Speaking of Sundance, one of the performances that everyone was talking about was John Hawkes in The Sessions, just a fantastic performance that involved a lot of physical hardship on his part to recreate poet Mark O’Brien’s paralysis. His co-star Helen Hunt received a nomination for her own supporting performance but Hawkes was nowhere to be found in the list of nominated actors.
To me, the biggest shocker and most upsetting upset had to be not seeing the French film The Intouchables receiving an Oscar nomination in the Foreign Language category despite being one of the best films I’ve seen this year and it being a huge worldwide box office hit. Haneke’s film was nominated in that category too as Austria’s selection (even though it’s in France and features French actors), but The Intouchables was omitted entirely despite rumors that it had a lot of support in the Academy. They instead went with Chile’s No and Canada’s War Witch, both decent movies, and two Scandinavian films, Norway’s Kon-Tiki and Denmark’s A Royal Affair – two movies that didn’t really thrill me much even though neither was a surprise.
What made me even sadder was not seeing actress Marion Cotillard be nominated for Jacques Audiard’s Rust and Bone, which was just a fantastic and incredible performance from the French actress who first got recognition when she won an Oscar for playing Edith Piaf in La Vie en Rose. Her omission (in favor of Riva and/or Wallis) made me think that maybe Academy voters looked at some of the recent winners – like Cotillard… and Tom Hooper… and Kathryn Bigelow… and thought, “Hey, they just won an Oscar. Why should we nominate them again?”
Of course, that doesn’t explain the love for Philip Seymour Hoffman (a previous winner) and Amy Adams (a multiple previous nominee) who both were nominated for Paul Thomas Anderson’s The Master, along with their co-star Joaquin Phoenix. Otherwise, Anderson’s film didn’t even receive screenplay or cinematography nominations which seemed like the most obvious places for them to be recognized. Nope. Looks like PT Anderson will have to watch the Oscars from home unless the awards-hating Phoenix wants to bring the filmmaker as his date.
Probably my biggest thrill from the nominations came from not seeing Nicole Kidman being nominated for Lee Daniels’ abysmal The Paperboy after being nominated by both the Golden Globes and SAG. I honestly had no idea what anyone was thinking there and why some of my colleagues were getting behind Kidman so enthusiastically, but she was snubbed in favor of someone nobody had even mentioned… and that was previous nominee, Australian actress Jacki Weaver for Russell’s Silver Linings Playbook. She joined the other three nominated actors in Russell’s movie that’s been moved up the ranks as a possible Best Picture frontrunner since it’s received so much support in key branches. The place where it’s lacking are the technical categories, giving clear advantages to Steven Spielberg’s Lincoln and Ang Lee’s Life of Pi.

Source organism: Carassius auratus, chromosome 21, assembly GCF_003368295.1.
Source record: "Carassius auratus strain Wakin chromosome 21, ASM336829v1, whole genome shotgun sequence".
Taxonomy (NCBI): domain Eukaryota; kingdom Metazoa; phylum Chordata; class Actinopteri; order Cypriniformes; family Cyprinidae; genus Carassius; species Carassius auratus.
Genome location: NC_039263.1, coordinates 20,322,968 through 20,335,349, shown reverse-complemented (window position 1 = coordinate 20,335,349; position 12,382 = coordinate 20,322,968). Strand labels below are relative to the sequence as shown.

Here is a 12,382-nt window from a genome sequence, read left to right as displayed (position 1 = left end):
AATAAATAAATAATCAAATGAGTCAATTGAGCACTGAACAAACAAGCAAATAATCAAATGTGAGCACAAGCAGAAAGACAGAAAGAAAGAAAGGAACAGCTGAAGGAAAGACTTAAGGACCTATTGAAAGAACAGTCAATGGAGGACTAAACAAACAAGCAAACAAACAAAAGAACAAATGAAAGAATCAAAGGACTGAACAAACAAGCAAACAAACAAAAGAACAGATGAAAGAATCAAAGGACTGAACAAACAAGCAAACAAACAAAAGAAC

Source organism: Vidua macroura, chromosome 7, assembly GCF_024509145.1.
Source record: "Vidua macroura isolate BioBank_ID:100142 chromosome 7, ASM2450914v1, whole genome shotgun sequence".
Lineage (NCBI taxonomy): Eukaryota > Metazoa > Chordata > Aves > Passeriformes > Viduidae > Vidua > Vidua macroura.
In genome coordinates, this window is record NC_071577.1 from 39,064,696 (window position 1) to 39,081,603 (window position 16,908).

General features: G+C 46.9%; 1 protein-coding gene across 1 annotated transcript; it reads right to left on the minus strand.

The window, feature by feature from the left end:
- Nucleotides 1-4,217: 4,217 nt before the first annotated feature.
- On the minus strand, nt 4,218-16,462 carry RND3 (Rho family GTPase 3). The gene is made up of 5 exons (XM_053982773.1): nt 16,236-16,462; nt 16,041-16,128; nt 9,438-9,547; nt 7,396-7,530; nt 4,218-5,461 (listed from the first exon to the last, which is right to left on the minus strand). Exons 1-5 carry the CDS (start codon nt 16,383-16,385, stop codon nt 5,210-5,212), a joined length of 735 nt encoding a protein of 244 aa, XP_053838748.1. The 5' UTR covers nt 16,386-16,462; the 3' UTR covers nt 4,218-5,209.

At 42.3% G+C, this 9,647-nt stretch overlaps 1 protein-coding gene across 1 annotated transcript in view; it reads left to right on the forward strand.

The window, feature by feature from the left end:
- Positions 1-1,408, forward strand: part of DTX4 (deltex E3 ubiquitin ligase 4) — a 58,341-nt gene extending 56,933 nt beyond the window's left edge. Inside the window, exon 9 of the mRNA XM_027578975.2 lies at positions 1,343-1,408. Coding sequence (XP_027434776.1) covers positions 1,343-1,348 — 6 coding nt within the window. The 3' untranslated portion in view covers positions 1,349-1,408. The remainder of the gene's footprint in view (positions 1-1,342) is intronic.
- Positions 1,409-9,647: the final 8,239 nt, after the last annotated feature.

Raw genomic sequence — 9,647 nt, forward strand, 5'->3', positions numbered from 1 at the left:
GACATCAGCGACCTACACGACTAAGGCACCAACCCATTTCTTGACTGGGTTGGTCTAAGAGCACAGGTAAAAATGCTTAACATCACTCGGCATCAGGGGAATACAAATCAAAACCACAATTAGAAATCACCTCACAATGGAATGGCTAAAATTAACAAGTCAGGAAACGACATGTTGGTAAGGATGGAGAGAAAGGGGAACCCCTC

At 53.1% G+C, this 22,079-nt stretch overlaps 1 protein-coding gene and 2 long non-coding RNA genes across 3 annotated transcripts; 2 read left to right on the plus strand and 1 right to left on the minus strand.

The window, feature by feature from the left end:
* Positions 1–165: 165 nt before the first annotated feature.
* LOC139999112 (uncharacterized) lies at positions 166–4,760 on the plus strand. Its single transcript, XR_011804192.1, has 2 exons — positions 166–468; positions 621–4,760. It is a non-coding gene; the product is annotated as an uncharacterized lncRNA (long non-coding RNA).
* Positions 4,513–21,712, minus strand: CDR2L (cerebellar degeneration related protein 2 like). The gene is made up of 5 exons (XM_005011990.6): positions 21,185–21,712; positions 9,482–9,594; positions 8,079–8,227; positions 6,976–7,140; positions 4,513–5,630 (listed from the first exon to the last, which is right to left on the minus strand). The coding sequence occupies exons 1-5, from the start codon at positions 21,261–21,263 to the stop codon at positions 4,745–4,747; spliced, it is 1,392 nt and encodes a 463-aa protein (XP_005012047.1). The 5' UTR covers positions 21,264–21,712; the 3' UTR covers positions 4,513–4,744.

Probably the biggest “What the f*ck?!?!?” moment had to come during the Animated Feature announcement when they were listing off the nominees and Peter Lord’s The Pirates! Band of Misfits was announced. Now, I personally have never seen the movie, and honestly, I don’t know many people who have. It was one of last year’s lowest profile animated movies, being released in late April with little fanfare and grossing a minimal $31 million. It did rate 87% on Rotten Tomatoes though and apparently, the animation branch of the Academy really loves stop motion animation since they nominated three movies in that format.
Jeffrey Katzenberg probably didn’t have a very good morning as neither of DreamWorks Animation’s two movies from the year were nominated, not even Rise of the Guardians, which received a PGA and Golden Globe nomination but wasn’t embraced by the Academy.
The 23rd James Bond movie Skyfall did receive some love for its original song by Adele and score by Thomas Newman, and as expected Roger Deakins received yet another nomination for his cinematography. Will he finally win this year for a movie that didn’t receive nominations for Best Picture, director, screenplay or any of its actors? That would be ironic, although right now, the favorite seems to be Life of Pi.
Oh yeah, and Christopher Nolan’s The Dark Knight Rises? Not one single nomination, not even in technical categories where some thought it might thrive ala The Dark Knight.